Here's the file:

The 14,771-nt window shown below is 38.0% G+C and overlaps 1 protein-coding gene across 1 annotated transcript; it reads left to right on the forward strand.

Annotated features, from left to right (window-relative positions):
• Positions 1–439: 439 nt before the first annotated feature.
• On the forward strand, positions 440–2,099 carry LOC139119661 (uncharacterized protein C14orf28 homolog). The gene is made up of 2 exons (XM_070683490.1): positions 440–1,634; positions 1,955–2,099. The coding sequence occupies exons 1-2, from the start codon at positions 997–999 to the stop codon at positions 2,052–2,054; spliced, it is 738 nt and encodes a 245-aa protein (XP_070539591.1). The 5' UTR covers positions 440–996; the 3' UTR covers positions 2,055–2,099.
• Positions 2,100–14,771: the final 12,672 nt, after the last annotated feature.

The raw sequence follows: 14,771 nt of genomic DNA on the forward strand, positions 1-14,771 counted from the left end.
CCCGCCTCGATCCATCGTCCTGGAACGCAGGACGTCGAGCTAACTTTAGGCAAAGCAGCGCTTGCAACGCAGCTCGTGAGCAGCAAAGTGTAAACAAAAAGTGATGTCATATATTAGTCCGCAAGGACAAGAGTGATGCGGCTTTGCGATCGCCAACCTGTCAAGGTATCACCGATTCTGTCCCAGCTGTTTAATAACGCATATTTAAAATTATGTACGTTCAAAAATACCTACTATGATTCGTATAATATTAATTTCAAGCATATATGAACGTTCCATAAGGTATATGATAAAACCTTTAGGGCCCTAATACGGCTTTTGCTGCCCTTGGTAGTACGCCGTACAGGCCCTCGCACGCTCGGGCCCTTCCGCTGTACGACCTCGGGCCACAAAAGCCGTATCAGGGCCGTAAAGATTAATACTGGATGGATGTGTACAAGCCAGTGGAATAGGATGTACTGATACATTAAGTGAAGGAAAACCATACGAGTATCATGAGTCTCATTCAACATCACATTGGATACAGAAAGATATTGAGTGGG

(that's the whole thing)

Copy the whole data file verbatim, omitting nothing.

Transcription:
The 14,771-nt window shown below is 38.0% G+C and overlaps 1 protein-coding gene across 1 annotated transcript; it reads left to right on the forward strand.

Annotated features, from left to right (window-relative positions):
• Positions 1–439: 439 nt before the first annotated feature.
• On the forward strand, positions 440–2,099 carry LOC139119661 (uncharacterized protein C14orf28 homolog). The gene is made up of 2 exons (XM_070683490.1): positions 440–1,634; positions 1,955–2,099. The coding sequence occupies exons 1-2, from the start codon at positions 997–999 to the stop codon at positions 2,052–2,054; spliced, it is 738 nt and encodes a 245-aa protein (XP_070539591.1). The 5' UTR covers positions 440–996; the 3' UTR covers positions 2,055–2,099.
• Positions 2,100–14,771: the final 12,672 nt, after the last annotated feature.

The raw sequence follows: 14,771 nt of genomic DNA on the forward strand, positions 1-14,771 counted from the left end.
CCCGCCTCGATCCATCGTCCTGGAACGCAGGACGTCGAGCTAACTTTAGGCAAAGCAGCGCTTGCAACGCAGCTCGTGAGCAGCAAAGTGTAAACAAAAAGTGATGTCATATATTAGTCCGCAAGGACAAGAGTGATGCGGCTTTGCGATCGCCAACCTGTCAAGGTATCACCGATTCTGTCCCAGCTGTTTAATAACGCATATTTAAAATTATGTACGTTCAAAAATACCTACTATGATTCGTATAATATTAATTTCAAGCATATATGAACGTTCCATAAGGTATATGATAAAACCTTTAGGGCCCTAATACGGCTTTTGCTGCCCTTGGTAGTACGCCGTACAGGCCCTCGCACGCTCGGGCCCTTCCGCTGTACGACCTCGGGCCACAAAAGCCGTATCAGGGCCGTAAAGATTAATACTGGATGGATGTGTACAAGCCAGTGGAATAGGATGTACTGATACATTAAGTGAAGGAAAACCATACGAGTATCATGAGTCTCATTCAACATCACATTGGATACAGAAAGATATTGAGTGGG